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Human Wellbeing

Priorities in the Central Coast

Human Wellbeing is a vast concept, functioning at different scales and encompassing innumerable factors.  For the C3JV, partners have prioritized Inclusive Conservation as one lens to use in bridging human and ecological wellbeing.  Though applied in different ways, Inclusive Conservation is understood by the C3JV and partners as an umbrella approach to conservation that invites, enables, and indeed spotlights new spaces of interaction (e.g. urban), different knowledge systems (e.g. Indigenous) and novel approaches (e.g. food safety) to expand the scope of addressing biodiversity loss. Early efforts to identify key priority needs unique to the Central Coast have resulted in three domains that will shape our approach to building inclusive conservation.  However, we recognize through further engagement and relationship building, specific initiatives within these domains, and the domains themselves, will necessarily change to reflect community-derived goals, needs and aspirations as they relate to socio-ecological wellbeing. 

The Central Coast is the ancestral homelands of over 20 different Indigenous communities and affiliated groups, representing unbroken lineage-to-place for thousands of years.  In recognizing the loss, erasure or diminishment of Indigenous voices in land, water, and wildlife stewardship, the C3JV is working towards: 1) Building self-knowledge and capacity to be in Right Relations with Indigenous Peoples; 2) Advancing opportunities for increased stewardship responsibility by Indigenous communities, including through land protection and Indigenous-led management of landscapes and sacred sites; and 3) Elevating Indigenous knowledge and Ways of Knowing in conservation, restoration and stewardship. Though our efforts are only beginning to take shape, the C3JV is committed to strengthening the relevance of our work for Indigenous communities through respect, responsibility and reciprocity.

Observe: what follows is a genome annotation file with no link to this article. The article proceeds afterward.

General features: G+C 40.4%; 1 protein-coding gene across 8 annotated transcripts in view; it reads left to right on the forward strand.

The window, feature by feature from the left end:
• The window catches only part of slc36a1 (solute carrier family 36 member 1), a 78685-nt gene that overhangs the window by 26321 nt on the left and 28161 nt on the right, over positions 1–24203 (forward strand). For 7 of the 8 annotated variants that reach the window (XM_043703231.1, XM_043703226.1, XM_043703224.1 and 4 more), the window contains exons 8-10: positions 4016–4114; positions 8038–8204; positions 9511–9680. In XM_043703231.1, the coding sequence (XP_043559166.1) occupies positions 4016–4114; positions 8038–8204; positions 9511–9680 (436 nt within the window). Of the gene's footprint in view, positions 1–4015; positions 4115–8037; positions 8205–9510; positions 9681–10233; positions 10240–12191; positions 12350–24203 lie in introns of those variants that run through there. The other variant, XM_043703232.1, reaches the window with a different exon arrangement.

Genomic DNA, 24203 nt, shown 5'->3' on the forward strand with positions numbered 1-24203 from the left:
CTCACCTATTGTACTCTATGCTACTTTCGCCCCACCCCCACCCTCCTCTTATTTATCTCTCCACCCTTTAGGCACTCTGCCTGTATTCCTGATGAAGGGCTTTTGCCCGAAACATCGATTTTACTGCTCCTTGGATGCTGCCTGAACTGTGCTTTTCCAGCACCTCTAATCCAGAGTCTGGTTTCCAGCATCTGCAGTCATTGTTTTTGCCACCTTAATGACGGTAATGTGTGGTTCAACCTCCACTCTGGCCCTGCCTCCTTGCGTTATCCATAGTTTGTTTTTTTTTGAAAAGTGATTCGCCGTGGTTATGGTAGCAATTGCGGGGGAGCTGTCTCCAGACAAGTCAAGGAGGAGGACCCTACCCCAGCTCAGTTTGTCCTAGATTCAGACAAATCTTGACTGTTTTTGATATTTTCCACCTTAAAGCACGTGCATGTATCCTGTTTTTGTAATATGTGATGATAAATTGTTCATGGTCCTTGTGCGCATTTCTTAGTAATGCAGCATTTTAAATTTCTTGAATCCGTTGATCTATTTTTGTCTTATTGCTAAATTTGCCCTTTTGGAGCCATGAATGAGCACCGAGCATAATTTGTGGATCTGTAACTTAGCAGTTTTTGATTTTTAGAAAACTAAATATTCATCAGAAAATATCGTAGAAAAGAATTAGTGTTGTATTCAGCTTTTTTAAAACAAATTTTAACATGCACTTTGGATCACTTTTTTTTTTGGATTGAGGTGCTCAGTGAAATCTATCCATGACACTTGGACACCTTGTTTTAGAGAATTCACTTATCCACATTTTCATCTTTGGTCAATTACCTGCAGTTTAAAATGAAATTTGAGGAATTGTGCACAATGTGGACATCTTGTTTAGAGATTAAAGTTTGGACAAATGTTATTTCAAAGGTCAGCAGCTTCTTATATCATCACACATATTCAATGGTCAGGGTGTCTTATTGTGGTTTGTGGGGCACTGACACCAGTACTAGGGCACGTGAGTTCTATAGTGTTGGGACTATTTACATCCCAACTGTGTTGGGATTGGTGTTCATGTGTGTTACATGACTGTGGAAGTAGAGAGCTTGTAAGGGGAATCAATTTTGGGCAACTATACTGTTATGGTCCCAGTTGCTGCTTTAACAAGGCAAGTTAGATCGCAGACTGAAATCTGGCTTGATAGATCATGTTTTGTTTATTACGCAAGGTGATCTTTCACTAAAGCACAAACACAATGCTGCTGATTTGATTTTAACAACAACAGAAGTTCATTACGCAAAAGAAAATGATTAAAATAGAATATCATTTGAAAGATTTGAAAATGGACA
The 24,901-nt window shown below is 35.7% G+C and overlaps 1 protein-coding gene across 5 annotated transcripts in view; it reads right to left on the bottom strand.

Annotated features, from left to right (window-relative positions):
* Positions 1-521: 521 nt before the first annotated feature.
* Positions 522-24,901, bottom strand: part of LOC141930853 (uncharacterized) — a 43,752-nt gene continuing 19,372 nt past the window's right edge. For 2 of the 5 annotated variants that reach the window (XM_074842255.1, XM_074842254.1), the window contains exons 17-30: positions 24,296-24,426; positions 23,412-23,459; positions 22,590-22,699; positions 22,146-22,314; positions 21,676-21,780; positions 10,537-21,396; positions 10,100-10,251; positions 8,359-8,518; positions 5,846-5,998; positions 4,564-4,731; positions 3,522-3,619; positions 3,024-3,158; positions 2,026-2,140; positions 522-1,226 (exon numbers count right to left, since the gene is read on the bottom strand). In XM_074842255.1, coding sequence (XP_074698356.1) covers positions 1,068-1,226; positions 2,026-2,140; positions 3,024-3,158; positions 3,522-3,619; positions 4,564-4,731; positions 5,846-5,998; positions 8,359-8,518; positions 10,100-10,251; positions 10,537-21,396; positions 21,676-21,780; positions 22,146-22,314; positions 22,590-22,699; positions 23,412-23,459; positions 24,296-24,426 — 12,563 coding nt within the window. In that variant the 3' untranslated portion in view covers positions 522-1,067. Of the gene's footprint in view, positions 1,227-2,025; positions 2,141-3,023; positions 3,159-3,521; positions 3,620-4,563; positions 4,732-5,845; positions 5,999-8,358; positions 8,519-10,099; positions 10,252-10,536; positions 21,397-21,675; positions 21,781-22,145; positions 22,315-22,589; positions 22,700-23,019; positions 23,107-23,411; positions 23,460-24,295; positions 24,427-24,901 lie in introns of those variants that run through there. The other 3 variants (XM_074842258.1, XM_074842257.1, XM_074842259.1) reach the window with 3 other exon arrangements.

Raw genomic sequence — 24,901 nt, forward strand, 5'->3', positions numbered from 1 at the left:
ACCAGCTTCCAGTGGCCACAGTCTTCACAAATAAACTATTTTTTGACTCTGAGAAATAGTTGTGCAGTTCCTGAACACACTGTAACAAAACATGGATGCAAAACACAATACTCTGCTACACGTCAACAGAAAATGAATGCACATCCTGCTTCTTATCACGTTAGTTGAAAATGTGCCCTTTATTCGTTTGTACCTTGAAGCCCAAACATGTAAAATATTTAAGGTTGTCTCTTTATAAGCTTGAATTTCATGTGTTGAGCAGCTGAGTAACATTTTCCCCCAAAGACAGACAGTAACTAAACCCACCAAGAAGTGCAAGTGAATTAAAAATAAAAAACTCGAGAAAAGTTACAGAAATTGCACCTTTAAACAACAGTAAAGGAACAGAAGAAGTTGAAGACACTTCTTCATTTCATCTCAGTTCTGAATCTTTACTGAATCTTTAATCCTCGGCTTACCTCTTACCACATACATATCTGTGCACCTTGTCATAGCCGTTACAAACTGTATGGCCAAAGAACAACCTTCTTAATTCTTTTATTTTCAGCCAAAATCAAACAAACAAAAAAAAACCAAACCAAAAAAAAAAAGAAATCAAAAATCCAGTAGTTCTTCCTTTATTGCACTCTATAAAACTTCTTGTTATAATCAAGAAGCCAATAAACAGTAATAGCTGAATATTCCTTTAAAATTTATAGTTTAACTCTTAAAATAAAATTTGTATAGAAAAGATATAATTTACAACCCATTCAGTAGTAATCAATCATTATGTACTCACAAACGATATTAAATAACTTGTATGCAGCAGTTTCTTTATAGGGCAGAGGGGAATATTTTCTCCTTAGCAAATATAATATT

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Additional Reading and Resources: 



Supporting a vibrant agricultural economy, farmworkers are the very backbone of many Central Coast communities.  And yet, as the impacts of climate change continue to mount, these communities face some of the gravest repercussions; from saline intrusion in groundwater and coastal flooding in lower estuary communities, to heatwaves, wildlife-inflicted smoke inhalation and loss of economic opportunities with the  ever-increasing vulnerability agriculture.  With these concerns layered upon already existing environmental and social injustices, the C3JV recognizes a responsibility and opportunity to design conservation strategies that marry sustainable agriculture, healthy working lands and the communities they support, and the myriad of avian and wildlife species dependent upon farmlands. The C3JV seeks to develop partnerships that help prepare underserved communities for climate change impacts, minimize the harmful externalities of agricultural production for both people and wildlife, and cultivate an agricultural economy built on the recognition of socio-ecological wellbeing.  


Ultimately, in centering human wellbeing as inseparable from a vibrant and flourishing natural world, rekindling our connection to, respect of, and knowledge about the environments on which we depend becomes an essential domain for the California Central Coast Joint Venture.  Whether it is fostering opportunities for place-based learning, applied research, supporting community-based stewardship or a myriad of other forms, the goal simply is to revitalize a sense of responsibility and honor in caring for the lands, waters, animals and communities we are part of. With climate woes, a biodiversity crisis, and continued marginalization experienced by so many within our community, let conservation be a project that seeks remedy across biophysical, ecological and socio-cultural spheres.  The C3JV is eager to pursue, support and partner with efforts that champion young naturalists, open doors to conservation for those that find them shut, reimagine urban greenspaces for renewal, and draw connections between community resilience and healthy landscapes. We welcome your imagination, share your ideas on how to advance this intersection between conservation and community health.

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